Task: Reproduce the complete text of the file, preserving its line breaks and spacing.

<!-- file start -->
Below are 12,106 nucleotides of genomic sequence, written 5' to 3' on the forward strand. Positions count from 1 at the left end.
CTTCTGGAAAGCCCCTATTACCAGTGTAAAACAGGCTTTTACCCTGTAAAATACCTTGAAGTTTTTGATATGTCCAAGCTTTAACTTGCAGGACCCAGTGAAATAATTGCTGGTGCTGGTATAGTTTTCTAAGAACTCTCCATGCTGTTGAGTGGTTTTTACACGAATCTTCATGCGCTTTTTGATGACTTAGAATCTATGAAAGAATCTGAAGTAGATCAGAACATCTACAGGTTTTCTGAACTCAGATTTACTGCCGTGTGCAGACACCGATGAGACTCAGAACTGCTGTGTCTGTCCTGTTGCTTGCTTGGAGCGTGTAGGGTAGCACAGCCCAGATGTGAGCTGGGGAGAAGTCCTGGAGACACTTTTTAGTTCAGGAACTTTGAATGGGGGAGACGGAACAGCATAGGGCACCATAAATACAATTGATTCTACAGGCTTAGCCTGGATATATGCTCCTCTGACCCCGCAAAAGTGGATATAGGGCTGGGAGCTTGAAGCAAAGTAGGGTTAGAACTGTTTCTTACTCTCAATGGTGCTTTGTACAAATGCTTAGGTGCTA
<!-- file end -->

Below are 12,106 nucleotides of genomic sequence, written 5' to 3' on the forward strand. Positions count from 1 at the left end.
CTTCTGGAAAGCCCCTATTACCAGTGTAAAACAGGCTTTTACCCTGTAAAATACCTTGAAGTTTTTGATATGTCCAAGCTTTAACTTGCAGGACCCAGTGAAATAATTGCTGGTGCTGGTATAGTTTTCTAAGAACTCTCCATGCTGTTGAGTGGTTTTTACACGAATCTTCATGCGCTTTTTGATGACTTAGAATCTATGAAAGAATCTGAAGTAGATCAGAACATCTACAGGTTTTCTGAACTCAGATTTACTGCCGTGTGCAGACACCGATGAGACTCAGAACTGCTGTGTCTGTCCTGTTGCTTGCTTGGAGCGTGTAGGGTAGCACAGCCCAGATGTGAGCTGGGGAGAAGTCCTGGAGACACTTTTTAGTTCAGGAACTTTGAATGGGGGAGACGGAACAGCATAGGGCACCATAAATACAATTGATTCTACAGGCTTAGCCTGGATATATGCTCCTCTGACCCCGCAAAAGTGGATATAGGGCTGGGAGCTTGAAGCAAAGTAGGGTTAGAACTGTTTCTTACTCTCAATGGTGCTTTGTACAAATGCTTAGGTGCTA